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Mitigating Risk: Let Numbers Dictate Deals

Published on Tuesday - September 16, 2014

There is a fine line between success and failure in the real estate business. In most cases, it all boils down to how educated you are and if you are willing to put the work in. However, being realistic with the numbers and what you can do is also a big part of it. You can look at almost any deal through rose colored glasses and like what you see, but you may not be dealing with reality. With every deal, you need to take an honest look at the property, the numbers and what your goals are. If you do not have a grasp on these three areas, you are setting yourself up for disaster. Mitigate as much risk as possible and listen to what the numbers are telling you.

Any good property evaluation starts with looking at the numbers. There are plenty of rules and guidelines that can help you recognize what kind of investment you are looking at. It is also quite easy to play with those numbers to fit your goals. If you are looking at a rental property with a current rent of $1,000, there is not much work you can do to magically increase that number. If you tweak a number here and there you can make any property look profitable. It is when you take ownership and those expectations are not met that it will really sink. With every deal, you need to take emotion out of it and use the numbers as a guide. If you pursue a deal, only to get a transaction under your belt, without looking at the data, you will end up with a deal that you don’t really want.

The same can be said about repair estimates and after repair values. If your goal is to flip houses, you have to understand these two concepts to be successful. Most properties you consider buying will have a minimal amount of work needed and then the rest is up to you. If you omit this work or lowball the repair costs, you will not see the returns you are expecting. If this is the case, you need to get a contractor or someone you trust to help you with your estimates. You can learn something from every deal, but this is one area that you cannot be wrong on. If your budget is off, the rest of the rehab will be off as well. If you don’t know what you are doing with your estimates and don’t seek help, you can lose money on a deal.

The same holds true when estimating after repair value. The Internet has made the investing business much easier, but it has also made some investors think they are smarter than they really are. Between Zillow, Trulia and other real estate sites, it is pretty easy to find information out about any property. This doesn’t mean it is entirely accurate and it certainly doesn’t mean the values should be trusted. Much like a real appraisal, all these sites are providing is an estimate of the value. The best way to determine the after repair value is to look at as many comparable sales and listings in your area as possible. Just because you are doing work doesn’t mean you will get the value you are looking for. You need to see what has sold and what is in those properties that affected the value. You also need to do the right work for your given location. A hot tub may sound nice, but in areas where houses are close together this will hold less appeal. This is where you should utilize your realtor to find the best comparables. Looking online could be a starting point, but if you are taking it word for word, you will find yourself in trouble.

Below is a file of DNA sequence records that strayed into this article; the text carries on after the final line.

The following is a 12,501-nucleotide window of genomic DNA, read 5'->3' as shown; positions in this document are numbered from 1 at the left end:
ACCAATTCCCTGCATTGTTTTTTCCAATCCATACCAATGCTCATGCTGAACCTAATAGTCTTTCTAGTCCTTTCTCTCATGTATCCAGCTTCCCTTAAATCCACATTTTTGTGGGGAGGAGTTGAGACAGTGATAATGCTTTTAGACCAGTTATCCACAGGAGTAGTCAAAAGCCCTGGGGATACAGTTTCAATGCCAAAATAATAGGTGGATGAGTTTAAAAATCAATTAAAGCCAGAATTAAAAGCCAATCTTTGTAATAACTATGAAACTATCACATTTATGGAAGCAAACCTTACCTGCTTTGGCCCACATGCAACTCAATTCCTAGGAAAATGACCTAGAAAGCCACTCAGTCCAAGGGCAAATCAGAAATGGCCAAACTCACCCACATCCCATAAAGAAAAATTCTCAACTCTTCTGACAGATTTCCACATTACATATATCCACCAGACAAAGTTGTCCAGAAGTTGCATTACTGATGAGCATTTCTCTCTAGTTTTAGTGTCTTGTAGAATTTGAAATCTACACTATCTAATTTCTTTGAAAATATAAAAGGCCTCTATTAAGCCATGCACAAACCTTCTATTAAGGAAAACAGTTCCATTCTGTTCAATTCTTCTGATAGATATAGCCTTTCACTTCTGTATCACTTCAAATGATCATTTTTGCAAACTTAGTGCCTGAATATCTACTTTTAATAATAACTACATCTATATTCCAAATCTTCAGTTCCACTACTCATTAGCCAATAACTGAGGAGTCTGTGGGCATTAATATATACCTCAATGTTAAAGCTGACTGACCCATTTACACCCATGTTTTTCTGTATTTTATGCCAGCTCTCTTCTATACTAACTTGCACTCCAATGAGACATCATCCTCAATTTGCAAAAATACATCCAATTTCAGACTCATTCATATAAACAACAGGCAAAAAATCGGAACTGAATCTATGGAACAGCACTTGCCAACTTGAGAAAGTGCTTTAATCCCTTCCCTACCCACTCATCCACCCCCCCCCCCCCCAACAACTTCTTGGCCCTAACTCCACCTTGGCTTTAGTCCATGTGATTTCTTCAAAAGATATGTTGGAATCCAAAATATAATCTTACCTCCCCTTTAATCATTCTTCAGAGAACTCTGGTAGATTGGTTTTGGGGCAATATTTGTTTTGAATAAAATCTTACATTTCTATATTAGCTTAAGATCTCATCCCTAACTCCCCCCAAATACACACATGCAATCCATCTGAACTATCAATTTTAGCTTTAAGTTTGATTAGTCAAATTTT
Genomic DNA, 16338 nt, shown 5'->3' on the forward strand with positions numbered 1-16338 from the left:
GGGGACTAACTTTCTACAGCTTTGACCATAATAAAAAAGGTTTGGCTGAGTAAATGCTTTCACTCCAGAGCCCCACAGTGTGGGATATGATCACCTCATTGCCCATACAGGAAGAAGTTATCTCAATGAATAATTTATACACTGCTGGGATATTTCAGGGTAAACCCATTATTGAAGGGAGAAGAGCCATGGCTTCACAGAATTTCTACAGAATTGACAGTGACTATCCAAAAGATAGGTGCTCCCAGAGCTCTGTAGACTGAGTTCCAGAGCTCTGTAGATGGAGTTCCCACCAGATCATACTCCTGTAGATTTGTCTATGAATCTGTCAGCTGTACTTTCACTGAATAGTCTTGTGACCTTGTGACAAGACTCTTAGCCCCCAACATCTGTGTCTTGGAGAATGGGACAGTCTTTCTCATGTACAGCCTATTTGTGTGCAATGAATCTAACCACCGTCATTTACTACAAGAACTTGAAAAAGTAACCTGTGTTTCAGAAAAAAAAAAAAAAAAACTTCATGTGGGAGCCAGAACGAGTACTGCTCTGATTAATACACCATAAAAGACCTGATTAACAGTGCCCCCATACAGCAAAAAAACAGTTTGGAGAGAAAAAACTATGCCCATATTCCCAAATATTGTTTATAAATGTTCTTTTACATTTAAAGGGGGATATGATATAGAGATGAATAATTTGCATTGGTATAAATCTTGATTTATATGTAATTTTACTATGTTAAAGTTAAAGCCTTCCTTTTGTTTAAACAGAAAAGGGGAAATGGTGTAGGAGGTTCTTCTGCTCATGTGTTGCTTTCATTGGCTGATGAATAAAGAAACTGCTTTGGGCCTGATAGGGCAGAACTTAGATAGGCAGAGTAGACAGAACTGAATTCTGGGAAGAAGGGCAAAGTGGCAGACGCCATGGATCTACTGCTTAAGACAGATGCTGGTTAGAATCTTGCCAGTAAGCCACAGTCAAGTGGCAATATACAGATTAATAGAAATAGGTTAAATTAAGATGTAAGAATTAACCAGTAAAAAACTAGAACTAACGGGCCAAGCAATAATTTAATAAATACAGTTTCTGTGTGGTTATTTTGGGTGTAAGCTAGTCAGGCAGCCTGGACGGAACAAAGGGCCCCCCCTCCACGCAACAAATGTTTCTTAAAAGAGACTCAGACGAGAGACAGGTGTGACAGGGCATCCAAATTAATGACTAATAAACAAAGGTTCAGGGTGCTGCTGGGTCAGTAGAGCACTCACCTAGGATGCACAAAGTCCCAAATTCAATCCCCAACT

Having an eye on the bottom line is great, but sometimes you need to spend money to make money. With any rehab, you will be judged on the quality of the work that is done. When you have contractors and other laborers submit estimates, the lowest price may not be the best quality. What you save on labor costs you will lose when you sell for a much lower price or the house sits on the market for longer than you anticipate. Even worse; you may think you are handy enough and try to tackle some of the work yourself. Certain things like landscaping and small paint projects are possible, but anything electrical or plumbing related should be done by someone that knows what they are doing. Saving money is always nice, but you also need to have your eye on the big picture.

It is easy to watch one of the many house flipping shows on TV and feel that anyone can do it. In reality, a lot can go wrong. If you don’t know what you are doing, you can lose money. Fortunately, there are plenty of outlets to learn about the business before you get to that point

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